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Taiwanese in China: Turn back and look for land
"Life is a bitter sea, turn back and look for land."
Professor Chang Ching-his

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Editor’s Note: Taiwanese private companies are seen as the most successful foreign investment group in Mainland China because they speak the same language and share a cultural and historical background. But they also face difficulties there. Below is an article written by the famous Taiwanese economist – Professor Chang, Ching-Hsi - regarding the current difficulties Taiwanese private companies face in China.

Because of over investment in some industries, China is now suffering an energy shortage, and strict quotas for electricity usage have been imposed everywhere. Especially in areas where Taiwanese companies are concentrated, some have five days supply in one week, while some only have three days supply each week. Many Taiwanese companies have been unable to deliver products in time, and have lost business, and have even been fined because of this kind of on-and-off operation. Even before the power outages, some Taiwanese already had the intention of retreating from the Mainland.

As the Chinese saying goes, “Before the shower comes, the wind has already blown into the pavilion. What happened right now is just a warning of trouble on the way.”

Administrative Preferential Policies: How It Comes, How It Goes

When Taiwanese companies (as with many other foreign companies) set up their businesses, they can enjoy a lot of preferential policies. On the street of a city named Jiaohe located in China’s northeast province Jiling, there is a huge display board, “Whoever makes trouble with foreign investors, is making trouble with the Jiaohe people.” It shows how much the local officials care for foreign investors. But this kind of good treatment that goes beyond the law is fickle, and can be stripped away in a moment. Even your rights guaranteed by Chinese law can be stripped away unlawfully, and publicly. Many Taiwanese have experienced “a capsized ship in a sewer,” just because their factories were too profitable and high ranking officials began to take a fancy to them.

A free economy has three foundations: A sincere and honest society, a free market, and property rights protected by the government. Although China has already reformed, the society is short all of the three foundations.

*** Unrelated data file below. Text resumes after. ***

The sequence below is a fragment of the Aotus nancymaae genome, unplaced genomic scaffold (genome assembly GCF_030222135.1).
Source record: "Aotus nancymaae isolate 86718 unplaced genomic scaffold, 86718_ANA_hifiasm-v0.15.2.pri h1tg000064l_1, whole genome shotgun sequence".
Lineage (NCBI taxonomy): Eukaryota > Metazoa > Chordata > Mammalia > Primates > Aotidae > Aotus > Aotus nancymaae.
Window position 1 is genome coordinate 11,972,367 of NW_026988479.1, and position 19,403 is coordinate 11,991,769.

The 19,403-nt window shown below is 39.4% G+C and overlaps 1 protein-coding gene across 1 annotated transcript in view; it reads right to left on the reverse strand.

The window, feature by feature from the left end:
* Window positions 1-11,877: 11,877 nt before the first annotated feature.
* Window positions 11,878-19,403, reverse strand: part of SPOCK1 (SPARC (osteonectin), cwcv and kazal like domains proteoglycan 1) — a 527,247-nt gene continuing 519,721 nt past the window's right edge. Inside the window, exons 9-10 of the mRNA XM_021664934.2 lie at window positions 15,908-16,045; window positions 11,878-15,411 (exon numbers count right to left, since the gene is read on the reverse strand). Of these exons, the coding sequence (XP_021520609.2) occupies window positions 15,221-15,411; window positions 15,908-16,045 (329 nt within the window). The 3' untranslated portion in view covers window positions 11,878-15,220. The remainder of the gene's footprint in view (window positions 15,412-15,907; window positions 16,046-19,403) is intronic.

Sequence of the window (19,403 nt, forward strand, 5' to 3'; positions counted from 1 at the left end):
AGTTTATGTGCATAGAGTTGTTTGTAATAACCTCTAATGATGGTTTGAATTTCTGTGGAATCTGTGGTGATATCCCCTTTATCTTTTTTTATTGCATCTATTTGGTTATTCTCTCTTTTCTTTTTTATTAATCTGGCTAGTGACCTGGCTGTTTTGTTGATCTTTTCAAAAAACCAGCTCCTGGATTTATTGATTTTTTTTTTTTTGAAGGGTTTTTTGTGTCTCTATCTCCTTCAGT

China appears to have a free market, but actually does not, because government officials retain the right to examine and approve every aspect of a business, and interfere at any time. Regarding property rights, the most important defender of property rights for an enterprise is an impartial judicial system. From the book, “Record of Persecution of Taiwanese Businessmen by Mainland China Judicature” published by Taiwanese businessman Dr. Kao Wei-Pang, we can see that in the current, “No crime for robbing, Good reason for swindling” environment that is indicative of modern Chinese society, there is no place for justice.

The Chinese judicial system is not independent from the government. Rather, both are controlled behind the scenes by the Communist Party. All trials are show trials, since the judges who listen to witnesses and testimony, are not the adjudicators of cases. Cases are decided in backrooms by committees of Communist party-appointed officials, who can decide dozens of cases a day, without ever seeing or delving into evidence. In Mainland China, justice is determined according to unofficial policy, and the current policy regarding business disputes seems to be that the judiciary should always side with the domestic population.

What's the Real Problem: Over Investment, or the System Itself?

China's economy has too many problems--just do a normal diagnosis, and you will find the root of all the problems is the system itself. This has even been admitted by Premier Minister Wen Jiabao. Let's take the current problem of our “overheating economy” as an example.

In China, many investments are financed by the government. Because they use someone else’s money, government officials the world over often make large financial decisions with little caution. Without being responsible to an electorate, the Chinese government does things with even less caution. Duplicated investments and investments financed to bolster official’s prestige often occur. These investments cause shortages of energy. Prices of resources sky rocket in the short term, and over-supply increases in the long run. As a result, companies suffer losses, and loans become bad debts which the state-owned banks need to bear. We know the leaders of our country see the problem, so how can they remain indifferent?

Of course, the government has implemented a “cooling off” policy. But the very methods they have used to cool down the economy are authoritarian, rather than market orientated. They have ordered bank officials to give out less loans, and have increased reserve requirements. In taking this approach, officials have merely reinforced the communist nature of the economy.

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